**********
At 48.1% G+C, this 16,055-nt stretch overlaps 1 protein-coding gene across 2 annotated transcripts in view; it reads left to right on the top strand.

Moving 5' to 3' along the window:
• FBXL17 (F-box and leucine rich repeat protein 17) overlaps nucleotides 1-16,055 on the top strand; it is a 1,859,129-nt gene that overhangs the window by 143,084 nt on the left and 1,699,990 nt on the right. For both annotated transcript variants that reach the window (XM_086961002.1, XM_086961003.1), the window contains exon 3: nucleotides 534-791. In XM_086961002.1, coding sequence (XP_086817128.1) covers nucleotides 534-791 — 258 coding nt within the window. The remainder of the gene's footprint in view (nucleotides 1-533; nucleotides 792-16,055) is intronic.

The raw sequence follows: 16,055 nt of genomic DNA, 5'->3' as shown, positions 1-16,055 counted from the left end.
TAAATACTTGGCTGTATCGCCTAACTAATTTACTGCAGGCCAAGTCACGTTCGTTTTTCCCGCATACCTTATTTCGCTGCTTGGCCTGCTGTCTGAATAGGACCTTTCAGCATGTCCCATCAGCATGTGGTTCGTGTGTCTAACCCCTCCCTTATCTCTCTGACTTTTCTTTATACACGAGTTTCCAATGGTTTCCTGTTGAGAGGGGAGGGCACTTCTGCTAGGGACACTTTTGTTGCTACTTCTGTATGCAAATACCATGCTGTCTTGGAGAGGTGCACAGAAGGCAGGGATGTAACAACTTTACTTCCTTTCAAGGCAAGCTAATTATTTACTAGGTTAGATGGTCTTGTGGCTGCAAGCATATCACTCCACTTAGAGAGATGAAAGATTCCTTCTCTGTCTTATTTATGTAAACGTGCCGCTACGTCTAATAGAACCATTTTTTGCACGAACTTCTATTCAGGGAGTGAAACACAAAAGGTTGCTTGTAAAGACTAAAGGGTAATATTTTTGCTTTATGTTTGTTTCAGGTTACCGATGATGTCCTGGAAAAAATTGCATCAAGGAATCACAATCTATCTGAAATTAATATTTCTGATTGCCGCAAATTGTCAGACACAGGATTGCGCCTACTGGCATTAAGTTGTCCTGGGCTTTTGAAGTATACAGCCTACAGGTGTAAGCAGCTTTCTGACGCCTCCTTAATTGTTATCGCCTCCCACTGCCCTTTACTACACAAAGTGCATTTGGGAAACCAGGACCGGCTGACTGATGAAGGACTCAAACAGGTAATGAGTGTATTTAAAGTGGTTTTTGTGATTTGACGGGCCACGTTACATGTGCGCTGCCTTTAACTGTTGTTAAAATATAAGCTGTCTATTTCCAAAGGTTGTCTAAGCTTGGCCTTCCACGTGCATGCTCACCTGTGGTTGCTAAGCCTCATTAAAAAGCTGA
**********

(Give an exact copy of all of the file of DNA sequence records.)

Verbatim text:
At 48.1% G+C, this 16,055-nt stretch overlaps 1 protein-coding gene across 2 annotated transcripts in view; it reads left to right on the top strand.

Moving 5' to 3' along the window:
• FBXL17 (F-box and leucine rich repeat protein 17) overlaps nucleotides 1-16,055 on the top strand; it is a 1,859,129-nt gene that overhangs the window by 143,084 nt on the left and 1,699,990 nt on the right. For both annotated transcript variants that reach the window (XM_086961002.1, XM_086961003.1), the window contains exon 3: nucleotides 534-791. In XM_086961002.1, coding sequence (XP_086817128.1) covers nucleotides 534-791 — 258 coding nt within the window. The remainder of the gene's footprint in view (nucleotides 1-533; nucleotides 792-16,055) is intronic.

The raw sequence follows: 16,055 nt of genomic DNA, 5'->3' as shown, positions 1-16,055 counted from the left end.
TAAATACTTGGCTGTATCGCCTAACTAATTTACTGCAGGCCAAGTCACGTTCGTTTTTCCCGCATACCTTATTTCGCTGCTTGGCCTGCTGTCTGAATAGGACCTTTCAGCATGTCCCATCAGCATGTGGTTCGTGTGTCTAACCCCTCCCTTATCTCTCTGACTTTTCTTTATACACGAGTTTCCAATGGTTTCCTGTTGAGAGGGGAGGGCACTTCTGCTAGGGACACTTTTGTTGCTACTTCTGTATGCAAATACCATGCTGTCTTGGAGAGGTGCACAGAAGGCAGGGATGTAACAACTTTACTTCCTTTCAAGGCAAGCTAATTATTTACTAGGTTAGATGGTCTTGTGGCTGCAAGCATATCACTCCACTTAGAGAGATGAAAGATTCCTTCTCTGTCTTATTTATGTAAACGTGCCGCTACGTCTAATAGAACCATTTTTTGCACGAACTTCTATTCAGGGAGTGAAACACAAAAGGTTGCTTGTAAAGACTAAAGGGTAATATTTTTGCTTTATGTTTGTTTCAGGTTACCGATGATGTCCTGGAAAAAATTGCATCAAGGAATCACAATCTATCTGAAATTAATATTTCTGATTGCCGCAAATTGTCAGACACAGGATTGCGCCTACTGGCATTAAGTTGTCCTGGGCTTTTGAAGTATACAGCCTACAGGTGTAAGCAGCTTTCTGACGCCTCCTTAATTGTTATCGCCTCCCACTGCCCTTTACTACACAAAGTGCATTTGGGAAACCAGGACCGGCTGACTGATGAAGGACTCAAACAGGTAATGAGTGTATTTAAAGTGGTTTTTGTGATTTGACGGGCCACGTTACATGTGCGCTGCCTTTAACTGTTGTTAAAATATAAGCTGTCTATTTCCAAAGGTTGTCTAAGCTTGGCCTTCCACGTGCATGCTCACCTGTGGTTGCTAAGCCTCATTAAAAAGCTGA